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Picture Atlas > Building Site 

Building Site

Pictures that show Europe as a building site fall into a category of their own, not least because of their prominence during the EU-expansion 2004 but also because of the many associations that they call forth. In comparison with the few existing symbols of EU-Europe (flag, treaties, currency, anthem), the picture of Europe as a building site stands out primarily because it belongs emphatically to the everyday world: What a building-site is, and what happens there one can assume to be generally known. On a building site, work goes on, and generally a building is being erected. This gives rise to ideas of working together and ideas of constructiveness in general (the precise opposite of this would be destructive processes such as the tearing down of buildings or the kind of destruction that takes place as a result of war-like confrontations). Moreover the image of a building site is always associated with the idea of how the completed building will look and what will be its purpose: Will it be an inviting and open construction or a fortress, a communal house or an exclusive club, a solid building or a wobbly construction?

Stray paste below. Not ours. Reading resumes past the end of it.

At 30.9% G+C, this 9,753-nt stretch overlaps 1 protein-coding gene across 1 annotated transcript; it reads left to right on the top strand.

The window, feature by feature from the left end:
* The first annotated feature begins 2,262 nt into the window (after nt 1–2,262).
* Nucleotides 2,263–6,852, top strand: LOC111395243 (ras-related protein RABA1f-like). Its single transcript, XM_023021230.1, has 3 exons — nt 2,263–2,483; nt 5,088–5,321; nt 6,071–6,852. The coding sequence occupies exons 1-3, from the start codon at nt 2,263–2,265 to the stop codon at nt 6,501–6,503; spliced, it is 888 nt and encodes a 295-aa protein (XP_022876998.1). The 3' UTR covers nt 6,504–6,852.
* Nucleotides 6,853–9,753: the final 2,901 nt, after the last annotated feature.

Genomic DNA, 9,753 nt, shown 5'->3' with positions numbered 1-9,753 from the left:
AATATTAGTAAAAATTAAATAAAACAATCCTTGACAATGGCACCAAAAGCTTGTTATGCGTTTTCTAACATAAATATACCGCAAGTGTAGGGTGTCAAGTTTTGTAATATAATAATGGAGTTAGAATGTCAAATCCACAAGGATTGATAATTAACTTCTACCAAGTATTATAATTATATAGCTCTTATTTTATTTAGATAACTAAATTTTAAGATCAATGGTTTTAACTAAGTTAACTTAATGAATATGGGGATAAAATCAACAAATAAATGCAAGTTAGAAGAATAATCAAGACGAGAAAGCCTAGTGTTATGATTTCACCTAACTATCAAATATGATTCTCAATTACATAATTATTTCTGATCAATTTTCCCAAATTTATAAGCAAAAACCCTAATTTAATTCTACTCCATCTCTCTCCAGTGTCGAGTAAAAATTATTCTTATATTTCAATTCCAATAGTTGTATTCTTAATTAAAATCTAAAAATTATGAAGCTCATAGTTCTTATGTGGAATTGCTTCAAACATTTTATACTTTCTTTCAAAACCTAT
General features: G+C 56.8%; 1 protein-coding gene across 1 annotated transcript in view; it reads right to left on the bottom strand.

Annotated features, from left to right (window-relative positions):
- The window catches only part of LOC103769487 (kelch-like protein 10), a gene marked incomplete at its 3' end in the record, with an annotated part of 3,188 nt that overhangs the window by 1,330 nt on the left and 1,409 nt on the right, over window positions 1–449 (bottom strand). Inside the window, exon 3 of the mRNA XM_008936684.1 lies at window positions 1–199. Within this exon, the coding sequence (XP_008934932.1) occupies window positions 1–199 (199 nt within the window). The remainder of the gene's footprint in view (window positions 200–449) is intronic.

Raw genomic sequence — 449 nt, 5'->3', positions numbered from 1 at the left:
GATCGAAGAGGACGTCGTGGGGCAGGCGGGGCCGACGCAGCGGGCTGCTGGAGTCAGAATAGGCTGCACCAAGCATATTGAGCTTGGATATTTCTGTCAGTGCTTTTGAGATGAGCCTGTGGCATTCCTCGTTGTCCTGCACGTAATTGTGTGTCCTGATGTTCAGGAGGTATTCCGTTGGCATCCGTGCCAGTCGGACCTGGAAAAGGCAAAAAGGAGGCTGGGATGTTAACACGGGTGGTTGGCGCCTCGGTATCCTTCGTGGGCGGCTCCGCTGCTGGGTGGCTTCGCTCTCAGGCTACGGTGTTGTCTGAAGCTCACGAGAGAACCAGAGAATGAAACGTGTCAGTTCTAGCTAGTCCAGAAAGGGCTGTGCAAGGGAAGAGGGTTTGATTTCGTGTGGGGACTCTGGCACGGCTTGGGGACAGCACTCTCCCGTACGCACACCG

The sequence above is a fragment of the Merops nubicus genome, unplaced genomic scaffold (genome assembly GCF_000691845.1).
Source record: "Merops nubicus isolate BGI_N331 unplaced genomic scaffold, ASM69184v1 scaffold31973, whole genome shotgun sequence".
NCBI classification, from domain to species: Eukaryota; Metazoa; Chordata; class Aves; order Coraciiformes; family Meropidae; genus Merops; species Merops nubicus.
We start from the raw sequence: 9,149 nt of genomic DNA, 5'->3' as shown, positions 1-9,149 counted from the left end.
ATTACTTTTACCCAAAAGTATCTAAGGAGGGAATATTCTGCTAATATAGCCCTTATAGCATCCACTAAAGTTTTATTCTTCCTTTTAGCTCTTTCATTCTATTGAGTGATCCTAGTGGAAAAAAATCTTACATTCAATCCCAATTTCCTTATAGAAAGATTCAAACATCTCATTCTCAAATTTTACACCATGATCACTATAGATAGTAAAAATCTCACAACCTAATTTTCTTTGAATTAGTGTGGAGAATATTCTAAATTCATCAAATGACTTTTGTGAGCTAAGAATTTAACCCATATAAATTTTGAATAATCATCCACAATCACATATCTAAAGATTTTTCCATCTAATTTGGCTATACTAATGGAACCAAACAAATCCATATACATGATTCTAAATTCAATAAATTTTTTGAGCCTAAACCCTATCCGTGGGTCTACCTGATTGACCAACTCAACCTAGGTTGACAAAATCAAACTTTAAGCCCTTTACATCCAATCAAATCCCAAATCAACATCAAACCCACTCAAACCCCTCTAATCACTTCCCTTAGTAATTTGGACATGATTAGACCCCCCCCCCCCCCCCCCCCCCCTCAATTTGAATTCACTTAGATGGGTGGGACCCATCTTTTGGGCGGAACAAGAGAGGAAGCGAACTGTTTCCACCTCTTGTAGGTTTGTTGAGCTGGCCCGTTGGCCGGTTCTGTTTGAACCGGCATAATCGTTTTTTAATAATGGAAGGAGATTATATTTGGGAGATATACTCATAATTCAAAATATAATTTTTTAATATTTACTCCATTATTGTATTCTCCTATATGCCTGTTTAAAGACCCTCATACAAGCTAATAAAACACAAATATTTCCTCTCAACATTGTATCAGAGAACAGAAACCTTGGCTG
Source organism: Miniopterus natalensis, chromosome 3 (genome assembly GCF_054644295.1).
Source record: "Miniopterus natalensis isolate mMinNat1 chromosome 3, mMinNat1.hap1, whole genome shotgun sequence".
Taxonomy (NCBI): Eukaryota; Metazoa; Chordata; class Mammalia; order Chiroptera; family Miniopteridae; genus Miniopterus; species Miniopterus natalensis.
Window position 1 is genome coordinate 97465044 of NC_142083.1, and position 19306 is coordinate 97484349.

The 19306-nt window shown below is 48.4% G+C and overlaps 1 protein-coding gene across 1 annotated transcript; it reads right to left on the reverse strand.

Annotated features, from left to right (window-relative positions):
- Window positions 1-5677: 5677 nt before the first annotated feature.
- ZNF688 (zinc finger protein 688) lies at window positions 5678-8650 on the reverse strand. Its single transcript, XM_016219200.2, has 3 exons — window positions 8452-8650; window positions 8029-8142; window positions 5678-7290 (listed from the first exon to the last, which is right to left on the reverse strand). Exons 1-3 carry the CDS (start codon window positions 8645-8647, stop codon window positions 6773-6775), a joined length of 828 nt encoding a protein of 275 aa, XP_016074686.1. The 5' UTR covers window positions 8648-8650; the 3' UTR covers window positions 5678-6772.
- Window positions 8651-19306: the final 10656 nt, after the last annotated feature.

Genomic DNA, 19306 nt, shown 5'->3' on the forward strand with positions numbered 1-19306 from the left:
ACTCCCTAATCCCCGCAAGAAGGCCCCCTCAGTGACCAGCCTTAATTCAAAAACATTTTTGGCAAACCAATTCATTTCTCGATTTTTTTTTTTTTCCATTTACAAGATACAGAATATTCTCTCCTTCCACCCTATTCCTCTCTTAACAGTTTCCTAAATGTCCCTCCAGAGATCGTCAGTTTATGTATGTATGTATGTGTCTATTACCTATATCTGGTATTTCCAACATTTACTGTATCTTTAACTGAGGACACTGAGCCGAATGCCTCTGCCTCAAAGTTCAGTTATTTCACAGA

However varied the associations may be that are associated with the picture of a building site, there is one that is regularly missing in the context of EU-Europe: That is the image that Franz Kafka created in his narrative "In the Building of the Wall of China." Kafka tells there of an endless and fragmentary construction which began with the communal endeavour not to complete the structure. An inappropriate image for EU-Europe? If Kafka's building site suggests mistrust of the power radiating from completed buildings, then conversely those pictures that symbolize Europe as a building-site raise the question of how big is the probable power of those works currently under construction.

© Demokratiezentrum Wien

About the Project

The Picture Atlas is an outcome of the project ICONCLASH. Collective Icons and Democratic Governance in Europe

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